Joint U.S.-Iraqi force kills an al-Qaeda in Iraq leader, according to an anonymous security source. (It is odd that so many of the sources in the security forces speak anonymously. Maybe they don't feel very secure. -- C)

Samarra

Drive-by shooting kills a Baathist leader.

Separately, gunmen attack Awakening Council militia members, resulting in the deaths of three attackers, according to a source. Note that the Awakening Councils seldom report suffering any casualties of their own in these battles. -- C

Update on battles with Soldiers of Heaven

The Iraqi Defense Ministry gives a report on total casualties and arrests in the battles in Basra and al-Nassiriya over the past two days. "'The Iraqi forces killed 51 gunmen, arrested 192 others and wounded 29 under guard at present,' Maj. General Muhammad al-Askari, the Iraqi defense ministry's media advisor, told Aswat al-Iraq – Voices of Iraq – (VOI). 'Iraqi army and police forces seized a large amount of arms and ammunition including mortar shells, rifles, machine-guns and four cars rigged with explosives in the gunmen's possession,' Askari said. He noted that the losses of the Iraqi army were five – one officer and four soldiers – and the wounded 11, while the police forces' losses were three deaths and 23 injuries. However, I note that the above report from Nassiriya seems to imply a larger number of fatalities among the Iraqi security forces. It's probably never a good idea to trust these official pronouncements. -- C

Other News of the Day

AP's Hamza Hendawi reports that living conditions in Iraq continue to be dire, threatening Maliki's hold on power. Excerpt:

BAGHDAD - In the depths of a strangely cold winter in the Middle East, Iraqis complain that the lights are not on, the kerosene heaters are without fuel and the water doesn't flow -- and they blame the government. And with the war nearing its fifth anniversary, Prime Minister Nouri al-Maliki is feeling the discontent as well from the most powerful political centers in the majority Shiite community. It's a pincer movement of domestic anger that yet again could threaten al-Maliki's hold on his Green Zone office.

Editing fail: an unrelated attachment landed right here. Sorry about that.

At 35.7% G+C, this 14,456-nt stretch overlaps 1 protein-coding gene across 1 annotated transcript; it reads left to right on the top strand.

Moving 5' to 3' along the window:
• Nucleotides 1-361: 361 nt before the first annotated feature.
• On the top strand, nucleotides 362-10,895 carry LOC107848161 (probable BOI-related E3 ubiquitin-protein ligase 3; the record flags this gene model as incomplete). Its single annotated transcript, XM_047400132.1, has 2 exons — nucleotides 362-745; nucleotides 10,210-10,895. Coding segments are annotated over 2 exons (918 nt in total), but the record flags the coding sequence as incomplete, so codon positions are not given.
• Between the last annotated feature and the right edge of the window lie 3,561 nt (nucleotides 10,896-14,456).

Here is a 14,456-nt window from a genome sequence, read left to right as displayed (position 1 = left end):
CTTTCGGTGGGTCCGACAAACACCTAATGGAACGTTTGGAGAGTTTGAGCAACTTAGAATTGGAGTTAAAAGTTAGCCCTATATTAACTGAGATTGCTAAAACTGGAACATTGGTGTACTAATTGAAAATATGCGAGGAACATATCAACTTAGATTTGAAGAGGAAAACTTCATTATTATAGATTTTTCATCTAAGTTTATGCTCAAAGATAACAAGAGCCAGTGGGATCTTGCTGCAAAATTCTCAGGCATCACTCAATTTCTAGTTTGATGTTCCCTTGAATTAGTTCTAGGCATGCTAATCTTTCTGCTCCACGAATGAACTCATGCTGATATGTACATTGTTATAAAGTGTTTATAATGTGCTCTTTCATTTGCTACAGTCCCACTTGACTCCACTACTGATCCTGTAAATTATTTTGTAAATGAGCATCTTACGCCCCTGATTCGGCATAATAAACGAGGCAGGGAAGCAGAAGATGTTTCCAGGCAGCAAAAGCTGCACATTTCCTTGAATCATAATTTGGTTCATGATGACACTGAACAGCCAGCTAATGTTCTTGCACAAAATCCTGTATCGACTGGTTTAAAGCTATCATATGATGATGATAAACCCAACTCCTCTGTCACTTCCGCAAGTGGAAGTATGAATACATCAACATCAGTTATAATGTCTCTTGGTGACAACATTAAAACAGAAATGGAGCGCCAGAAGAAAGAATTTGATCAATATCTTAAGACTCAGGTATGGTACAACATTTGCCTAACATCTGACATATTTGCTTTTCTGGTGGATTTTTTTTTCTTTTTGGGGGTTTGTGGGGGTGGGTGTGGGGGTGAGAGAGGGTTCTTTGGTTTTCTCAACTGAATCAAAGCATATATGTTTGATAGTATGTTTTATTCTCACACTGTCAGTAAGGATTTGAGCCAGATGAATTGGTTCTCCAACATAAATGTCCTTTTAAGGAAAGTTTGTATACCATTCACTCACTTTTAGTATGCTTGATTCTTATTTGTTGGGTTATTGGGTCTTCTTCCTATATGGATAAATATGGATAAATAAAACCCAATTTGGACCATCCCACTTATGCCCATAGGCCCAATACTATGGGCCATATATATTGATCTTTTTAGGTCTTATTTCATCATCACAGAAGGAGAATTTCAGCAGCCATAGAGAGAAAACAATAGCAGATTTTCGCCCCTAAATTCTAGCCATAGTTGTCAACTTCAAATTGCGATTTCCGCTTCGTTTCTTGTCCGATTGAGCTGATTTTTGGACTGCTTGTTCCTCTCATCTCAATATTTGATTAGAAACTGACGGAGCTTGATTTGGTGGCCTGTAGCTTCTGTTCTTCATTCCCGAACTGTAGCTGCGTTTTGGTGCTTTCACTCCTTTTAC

"Where's the kerosene and the water?" asked Amjad Kazim, a 56-year-old Shiite who lives in eastern Baghdad. "We hear a lot of promises but we see nothing." Little kerosene is available on the state-run market at the subsidized price of $0.52 a gallon. But the fuel can be found on the black market, where it goes for more than $3.79 a gallon. Overnight temperatures since the first of the year have routinely fallen below freezing when normally they only dip into the upper 30s Fahrenheit. An average household needs at least 1.32 gallons a day to stay warm, which translates into a monthly expense of $150, or half what an average Iraqi earns.

"I have had no electricity for a week, and I cannot afford to buy it from neighborhood generators," said Hamdiyah Subeih, a 42-year-old homemaker from Baghdad's Shiite Baladiyat district. "I would rather live in Saddam Hussein's hell than the paradise of these new leaders."

snip

That's the view from below, despite a considerable reduction in violence across the country. The view among those who hold power here is growing equally bilious.